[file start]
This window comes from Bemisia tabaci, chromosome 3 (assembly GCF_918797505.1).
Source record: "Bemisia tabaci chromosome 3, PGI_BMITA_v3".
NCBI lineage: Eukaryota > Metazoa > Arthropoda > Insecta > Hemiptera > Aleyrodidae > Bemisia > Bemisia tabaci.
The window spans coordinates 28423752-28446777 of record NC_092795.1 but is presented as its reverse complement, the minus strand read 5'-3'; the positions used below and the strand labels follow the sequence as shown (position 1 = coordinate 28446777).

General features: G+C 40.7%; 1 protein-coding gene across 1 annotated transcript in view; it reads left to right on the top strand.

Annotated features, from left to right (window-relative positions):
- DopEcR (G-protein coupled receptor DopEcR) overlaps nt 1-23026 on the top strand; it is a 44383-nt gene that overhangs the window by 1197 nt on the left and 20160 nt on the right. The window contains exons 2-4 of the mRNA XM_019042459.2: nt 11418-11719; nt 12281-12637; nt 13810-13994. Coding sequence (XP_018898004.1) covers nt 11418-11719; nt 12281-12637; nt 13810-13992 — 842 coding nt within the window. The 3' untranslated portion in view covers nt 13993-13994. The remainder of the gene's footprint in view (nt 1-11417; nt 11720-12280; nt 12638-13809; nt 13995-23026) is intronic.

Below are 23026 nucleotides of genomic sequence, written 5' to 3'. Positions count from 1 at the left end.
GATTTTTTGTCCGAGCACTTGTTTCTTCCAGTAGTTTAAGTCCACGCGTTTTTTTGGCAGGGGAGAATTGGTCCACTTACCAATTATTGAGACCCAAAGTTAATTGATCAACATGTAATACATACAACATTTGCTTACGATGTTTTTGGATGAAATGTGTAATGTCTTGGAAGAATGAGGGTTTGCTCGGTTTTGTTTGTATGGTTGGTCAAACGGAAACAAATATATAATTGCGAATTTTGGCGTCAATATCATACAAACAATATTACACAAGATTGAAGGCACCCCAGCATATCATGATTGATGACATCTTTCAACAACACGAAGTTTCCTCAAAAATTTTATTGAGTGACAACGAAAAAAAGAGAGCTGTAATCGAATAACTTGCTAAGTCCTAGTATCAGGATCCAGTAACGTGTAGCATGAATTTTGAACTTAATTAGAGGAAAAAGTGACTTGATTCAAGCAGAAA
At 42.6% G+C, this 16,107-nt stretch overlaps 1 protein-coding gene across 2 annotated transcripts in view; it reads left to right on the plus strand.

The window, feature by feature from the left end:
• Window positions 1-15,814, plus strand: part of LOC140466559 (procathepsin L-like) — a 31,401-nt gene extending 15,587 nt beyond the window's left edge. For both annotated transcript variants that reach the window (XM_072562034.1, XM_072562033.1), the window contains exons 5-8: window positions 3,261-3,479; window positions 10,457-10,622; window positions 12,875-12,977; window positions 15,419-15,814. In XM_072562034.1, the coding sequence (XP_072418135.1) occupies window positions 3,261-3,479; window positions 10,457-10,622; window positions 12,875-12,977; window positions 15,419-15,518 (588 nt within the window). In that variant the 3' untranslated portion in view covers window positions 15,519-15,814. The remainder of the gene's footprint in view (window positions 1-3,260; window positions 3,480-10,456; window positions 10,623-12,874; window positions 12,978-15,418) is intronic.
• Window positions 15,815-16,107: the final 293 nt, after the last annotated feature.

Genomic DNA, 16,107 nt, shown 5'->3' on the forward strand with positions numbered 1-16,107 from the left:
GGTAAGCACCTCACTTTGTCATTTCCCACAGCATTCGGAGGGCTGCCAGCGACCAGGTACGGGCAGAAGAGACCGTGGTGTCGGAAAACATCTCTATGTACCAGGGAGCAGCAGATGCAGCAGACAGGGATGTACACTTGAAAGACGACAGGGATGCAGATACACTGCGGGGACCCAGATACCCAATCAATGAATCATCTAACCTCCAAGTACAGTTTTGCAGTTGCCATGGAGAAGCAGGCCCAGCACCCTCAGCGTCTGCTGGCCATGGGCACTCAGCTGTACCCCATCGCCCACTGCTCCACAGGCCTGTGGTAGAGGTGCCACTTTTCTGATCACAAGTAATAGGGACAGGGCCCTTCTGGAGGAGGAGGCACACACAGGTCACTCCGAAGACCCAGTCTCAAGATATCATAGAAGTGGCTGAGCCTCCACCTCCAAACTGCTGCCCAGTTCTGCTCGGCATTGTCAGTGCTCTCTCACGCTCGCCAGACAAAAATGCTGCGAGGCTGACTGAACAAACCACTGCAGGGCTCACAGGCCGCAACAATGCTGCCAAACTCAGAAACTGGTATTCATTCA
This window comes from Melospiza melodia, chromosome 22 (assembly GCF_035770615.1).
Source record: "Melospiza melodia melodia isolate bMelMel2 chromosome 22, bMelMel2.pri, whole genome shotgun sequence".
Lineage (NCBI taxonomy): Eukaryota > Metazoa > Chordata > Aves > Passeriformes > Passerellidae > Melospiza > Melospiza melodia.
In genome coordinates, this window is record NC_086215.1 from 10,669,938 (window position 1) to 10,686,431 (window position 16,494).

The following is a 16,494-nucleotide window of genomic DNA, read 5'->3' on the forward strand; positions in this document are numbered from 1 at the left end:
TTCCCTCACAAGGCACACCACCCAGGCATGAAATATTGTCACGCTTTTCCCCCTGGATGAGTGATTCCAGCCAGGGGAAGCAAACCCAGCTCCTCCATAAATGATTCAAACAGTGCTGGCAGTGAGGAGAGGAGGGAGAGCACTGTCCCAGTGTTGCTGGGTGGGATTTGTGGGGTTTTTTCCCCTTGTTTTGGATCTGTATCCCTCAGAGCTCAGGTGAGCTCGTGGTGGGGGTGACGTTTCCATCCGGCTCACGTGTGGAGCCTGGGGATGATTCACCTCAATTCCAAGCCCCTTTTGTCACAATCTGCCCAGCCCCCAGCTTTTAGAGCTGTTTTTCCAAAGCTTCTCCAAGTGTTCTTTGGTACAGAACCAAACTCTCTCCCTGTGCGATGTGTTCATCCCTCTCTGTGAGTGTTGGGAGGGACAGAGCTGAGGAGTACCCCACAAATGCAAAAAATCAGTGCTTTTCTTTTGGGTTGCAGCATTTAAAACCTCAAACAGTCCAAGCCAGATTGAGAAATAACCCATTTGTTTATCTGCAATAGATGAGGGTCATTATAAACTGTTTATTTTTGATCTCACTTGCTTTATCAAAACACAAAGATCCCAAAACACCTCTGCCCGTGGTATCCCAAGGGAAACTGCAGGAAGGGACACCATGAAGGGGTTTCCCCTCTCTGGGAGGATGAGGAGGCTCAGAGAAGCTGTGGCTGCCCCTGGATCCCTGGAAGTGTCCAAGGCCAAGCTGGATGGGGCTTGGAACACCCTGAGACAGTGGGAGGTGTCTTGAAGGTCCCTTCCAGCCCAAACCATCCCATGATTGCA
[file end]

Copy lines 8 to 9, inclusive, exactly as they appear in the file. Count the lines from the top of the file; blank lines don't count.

Below are 23026 nucleotides of genomic sequence, written 5' to 3'. Positions count from 1 at the left end.
GATTTTTTGTCCGAGCACTTGTTTCTTCCAGTAGTTTAAGTCCACGCGTTTTTTTGGCAGGGGAGAATTGGTCCACTTACCAATTATTGAGACCCAAAGTTAATTGATCAACATGTAATACATACAACATTTGCTTACGATGTTTTTGGATGAAATGTGTAATGTCTTGGAAGAATGAGGGTTTGCTCGGTTTTGTTTGTATGGTTGGTCAAACGGAAACAAATATATAATTGCGAATTTTGGCGTCAATATCATACAAACAATATTACACAAGATTGAAGGCACCCCAGCATATCATGATTGATGACATCTTTCAACAACACGAAGTTTCCTCAAAAATTTTATTGAGTGACAACGAAAAAAAGAGAGCTGTAATCGAATAACTTGCTAAGTCCTAGTATCAGGATCCAGTAACGTGTAGCATGAATTTTGAACTTAATTAGAGGAAAAAGTGACTTGATTCAAGCAGAAA